Spear phishing is a form of phishing that uses personalized emails, calls, or SMS texts to approach specific individuals and organizations with malicious intent. Spear phishing is an especially devastating cyberattack because it uses personal information to spin believable stories and exploit people emotionally.
What is spear phishing vs. phishing?
Phishing is a general term for a hacker trying to trick someone into sharing their credentials, credit card information, or other work and personal data they can use for monetary gain. It is usually carried out via fake emails, texts (smishing), or phone call.
Spear phishing is essentially the same thing, except that attackers use their victims’ personal information to make their cyberattacks seem more genuine, trustworthy, and persuasive.
In short, if phishing was apples, then spear phishing would be Granny Smith, URL phishing – Golden Delicious, Smishing – Pink Lady, and so on.
What does a spear phishing attack look like?
Let’s take a look at a hypothetical example of a spear-phishing attempt.
Scenario: A college student loves to listen to music on Spotify. One day he decides to post a screenshot of his favorite song on Twitter captioned, “I can’t stop listening to this, lol.” A cybercriminal scrolling his feed comes across this post. He then goes on Facebook to see if he can find the student’s profile.
Unsurprisingly, he does. Here, our attacker learns his soon-to-be victim’s email address, that he is a student at a local college, got his first car on his 18th birthday, and has been on a family trip to Bali before.
Spear phishing: Having everything he needs, the cybercriminal puts together the following email using a spoofed domain:
The email was replicated after a legit Spotify notification. The only differences are that the attacker sent the message from a spoofed domain <firstname.lastname@example.org> and changed the link to a phishing one on the green “Reverify Now” button. Instead of leading to Spotify’s web page, the link will redirect anyone who clicks it to a clone site that the attacker built to gather people’s info.
Payout: The student does not want to lose his discount and clicks the button after receiving the email. On the cloned site, he is asked to re-enter his credit card information and choose his college as proof that he’s a student.
Through a successful spear phishing attempt, the attacker now has the student’s name, address, credit card information, and a possible security question (first car). The hacker can sell this data on the dark web or use it to create duplicates of the card and make purchases using fake ones.
What makes spear phishing attacks so dangerous?
That was a single example of one person becoming victim to a targeted cyberattack. However, individuals are not the only ones in danger of spear phishing. Quite the opposite, in fact.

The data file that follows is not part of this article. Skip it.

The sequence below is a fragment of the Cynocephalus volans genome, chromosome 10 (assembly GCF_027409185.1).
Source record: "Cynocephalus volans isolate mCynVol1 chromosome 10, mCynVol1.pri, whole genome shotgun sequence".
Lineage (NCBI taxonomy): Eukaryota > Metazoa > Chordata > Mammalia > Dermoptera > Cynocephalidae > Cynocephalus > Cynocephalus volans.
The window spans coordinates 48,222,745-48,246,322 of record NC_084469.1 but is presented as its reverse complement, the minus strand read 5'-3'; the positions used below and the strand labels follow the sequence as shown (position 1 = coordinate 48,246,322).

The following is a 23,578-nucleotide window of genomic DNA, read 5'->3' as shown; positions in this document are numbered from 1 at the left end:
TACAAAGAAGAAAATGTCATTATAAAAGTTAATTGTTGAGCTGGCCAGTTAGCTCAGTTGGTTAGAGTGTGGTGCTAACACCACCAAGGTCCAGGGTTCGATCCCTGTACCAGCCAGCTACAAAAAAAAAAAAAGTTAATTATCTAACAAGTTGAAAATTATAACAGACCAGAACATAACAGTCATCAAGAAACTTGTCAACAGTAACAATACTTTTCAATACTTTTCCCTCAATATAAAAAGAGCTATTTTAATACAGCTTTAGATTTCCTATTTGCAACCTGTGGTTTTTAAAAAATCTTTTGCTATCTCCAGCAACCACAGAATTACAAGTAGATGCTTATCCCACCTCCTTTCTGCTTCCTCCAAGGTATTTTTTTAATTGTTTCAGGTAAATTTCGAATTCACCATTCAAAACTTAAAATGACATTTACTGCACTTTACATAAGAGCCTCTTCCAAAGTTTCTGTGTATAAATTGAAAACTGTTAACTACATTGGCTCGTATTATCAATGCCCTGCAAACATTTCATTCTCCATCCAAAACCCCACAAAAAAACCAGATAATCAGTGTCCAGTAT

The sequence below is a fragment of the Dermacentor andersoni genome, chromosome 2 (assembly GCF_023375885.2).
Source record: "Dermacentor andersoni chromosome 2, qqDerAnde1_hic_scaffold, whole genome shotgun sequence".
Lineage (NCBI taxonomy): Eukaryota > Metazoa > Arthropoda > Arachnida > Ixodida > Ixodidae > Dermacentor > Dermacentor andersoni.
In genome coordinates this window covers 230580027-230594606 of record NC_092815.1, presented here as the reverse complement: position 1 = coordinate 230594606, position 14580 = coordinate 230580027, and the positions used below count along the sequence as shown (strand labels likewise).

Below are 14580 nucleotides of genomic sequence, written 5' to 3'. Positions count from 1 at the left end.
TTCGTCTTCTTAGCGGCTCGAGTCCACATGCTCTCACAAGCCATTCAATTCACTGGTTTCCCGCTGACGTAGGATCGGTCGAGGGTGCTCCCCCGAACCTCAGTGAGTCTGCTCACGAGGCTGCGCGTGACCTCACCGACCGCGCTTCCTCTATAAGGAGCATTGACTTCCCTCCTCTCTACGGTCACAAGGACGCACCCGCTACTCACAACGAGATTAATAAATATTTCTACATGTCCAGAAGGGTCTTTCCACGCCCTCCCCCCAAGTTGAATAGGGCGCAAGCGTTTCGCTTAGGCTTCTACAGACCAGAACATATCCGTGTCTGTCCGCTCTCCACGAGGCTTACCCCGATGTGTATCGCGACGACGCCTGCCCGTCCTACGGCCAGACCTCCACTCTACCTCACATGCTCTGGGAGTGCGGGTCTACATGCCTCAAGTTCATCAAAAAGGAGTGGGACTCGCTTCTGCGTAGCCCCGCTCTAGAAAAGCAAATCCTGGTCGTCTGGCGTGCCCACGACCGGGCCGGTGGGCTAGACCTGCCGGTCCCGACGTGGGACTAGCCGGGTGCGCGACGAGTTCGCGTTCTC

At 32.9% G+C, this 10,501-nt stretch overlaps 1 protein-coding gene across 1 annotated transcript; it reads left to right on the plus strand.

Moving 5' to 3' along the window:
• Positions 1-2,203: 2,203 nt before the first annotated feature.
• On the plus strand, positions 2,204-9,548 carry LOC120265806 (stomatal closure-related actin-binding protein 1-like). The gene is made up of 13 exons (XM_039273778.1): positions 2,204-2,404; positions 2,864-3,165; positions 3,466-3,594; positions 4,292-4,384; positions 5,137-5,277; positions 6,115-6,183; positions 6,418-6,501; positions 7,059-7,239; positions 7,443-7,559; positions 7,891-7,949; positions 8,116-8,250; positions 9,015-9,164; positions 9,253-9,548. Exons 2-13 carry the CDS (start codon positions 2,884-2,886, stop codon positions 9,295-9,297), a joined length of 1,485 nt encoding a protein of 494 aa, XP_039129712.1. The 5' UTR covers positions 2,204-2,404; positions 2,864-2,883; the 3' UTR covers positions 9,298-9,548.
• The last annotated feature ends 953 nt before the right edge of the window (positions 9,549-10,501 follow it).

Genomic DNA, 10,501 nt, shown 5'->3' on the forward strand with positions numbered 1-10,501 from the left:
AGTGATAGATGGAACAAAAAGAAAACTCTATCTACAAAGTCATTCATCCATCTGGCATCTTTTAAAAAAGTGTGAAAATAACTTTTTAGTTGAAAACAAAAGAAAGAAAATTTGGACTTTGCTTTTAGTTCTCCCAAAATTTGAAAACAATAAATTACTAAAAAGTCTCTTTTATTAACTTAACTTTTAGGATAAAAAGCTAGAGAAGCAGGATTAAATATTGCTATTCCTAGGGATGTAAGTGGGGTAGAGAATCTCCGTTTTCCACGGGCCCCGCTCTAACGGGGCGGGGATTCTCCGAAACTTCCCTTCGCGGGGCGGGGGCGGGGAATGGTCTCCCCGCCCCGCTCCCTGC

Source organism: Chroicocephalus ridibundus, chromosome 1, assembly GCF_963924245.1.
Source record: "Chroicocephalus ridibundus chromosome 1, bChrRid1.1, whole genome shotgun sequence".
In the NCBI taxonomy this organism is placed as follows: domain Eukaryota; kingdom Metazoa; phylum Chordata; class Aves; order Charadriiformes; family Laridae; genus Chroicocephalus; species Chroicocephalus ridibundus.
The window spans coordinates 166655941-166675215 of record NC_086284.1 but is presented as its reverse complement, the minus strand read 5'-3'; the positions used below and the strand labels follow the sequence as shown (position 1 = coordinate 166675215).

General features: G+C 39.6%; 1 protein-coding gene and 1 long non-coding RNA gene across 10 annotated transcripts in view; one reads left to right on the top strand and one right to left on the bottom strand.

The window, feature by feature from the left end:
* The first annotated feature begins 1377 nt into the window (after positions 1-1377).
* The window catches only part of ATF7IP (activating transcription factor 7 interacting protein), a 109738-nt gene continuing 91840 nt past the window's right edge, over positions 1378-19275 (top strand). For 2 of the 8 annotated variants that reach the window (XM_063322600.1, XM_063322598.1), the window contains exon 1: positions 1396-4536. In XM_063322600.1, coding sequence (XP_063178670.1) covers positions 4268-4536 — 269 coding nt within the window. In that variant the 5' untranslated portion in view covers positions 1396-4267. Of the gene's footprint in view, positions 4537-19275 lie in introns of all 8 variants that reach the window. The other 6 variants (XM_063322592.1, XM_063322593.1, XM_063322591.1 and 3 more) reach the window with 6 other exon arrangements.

According to Symantec’s 2019 report, 65% of all known cybercriminal groups use spear phishing for gathering intelligence. This is also one of the main reasons why 95% of attacks on business networks result from spear phishing.
What’s the catch? Simple, spear phishing attacks are so effective because they:
- Appear authentic, just like any other work-related email you’d get.
- Fit in the context. A work-related spear phishing email may be sent during work hours and have appropriate subjects. This is also known as a Business Email Compromise (BEC) – a form of spear phishing when an attacker poses as someone working in the company.
- Reach the target personally. Spear phishing attacks don’t come in email chains or appear spam-sent to many different people.
- Are covered with legitimate links, which allows them to bypass workplace and personal email security systems.
What helps protect from spear phishing?
Preventing spear phishing is extremely difficult due to its slippery nature. However, there are a few things you can do to minimize the chances of it happening in the first place:
- Educate yourself to recognize phishing threats.
- Understand that spear phishing plays into emotions and susceptibility to authority.
- Stop leaving your fingerprints and personal information all over the web and social media.
- Don’t share sensitive information via emails.
- Do not openly list employees’ email addresses.
- Train and educate everyone in the organization to spot phishing.
- Make sure you perform routine scans on the web for leaked emails or credentials.
- And again, don’t share sensitive information via emails.
What is whaling, and how is it different from spear phishing?
Whaling is a form of spear phishing that targets CEOs, CMOs, COOs, or other top-level executives.
The goal is usually to get hold of credentials that would provide the attacker with full system access to the company’s resources. The more defenses you can bypass, the more money you can steal or extort later.
In short, if phishing was apples and spearing phishing Granny Smiths, then whaling would be a gourmet apple pie topped with whipped crème de la crème.
Only you can prevent phishing
The formula to avoid phishing is actually quite simple – no click, no problem.
In the case of social engineering – ignorance is far from bliss. Knowledge here is your best friend and defense, so you know what to look for and avoid in emails, messages, or phone calls. Educate yourself and increase your phishing awareness (don’t worry, we’ll guide you through it)!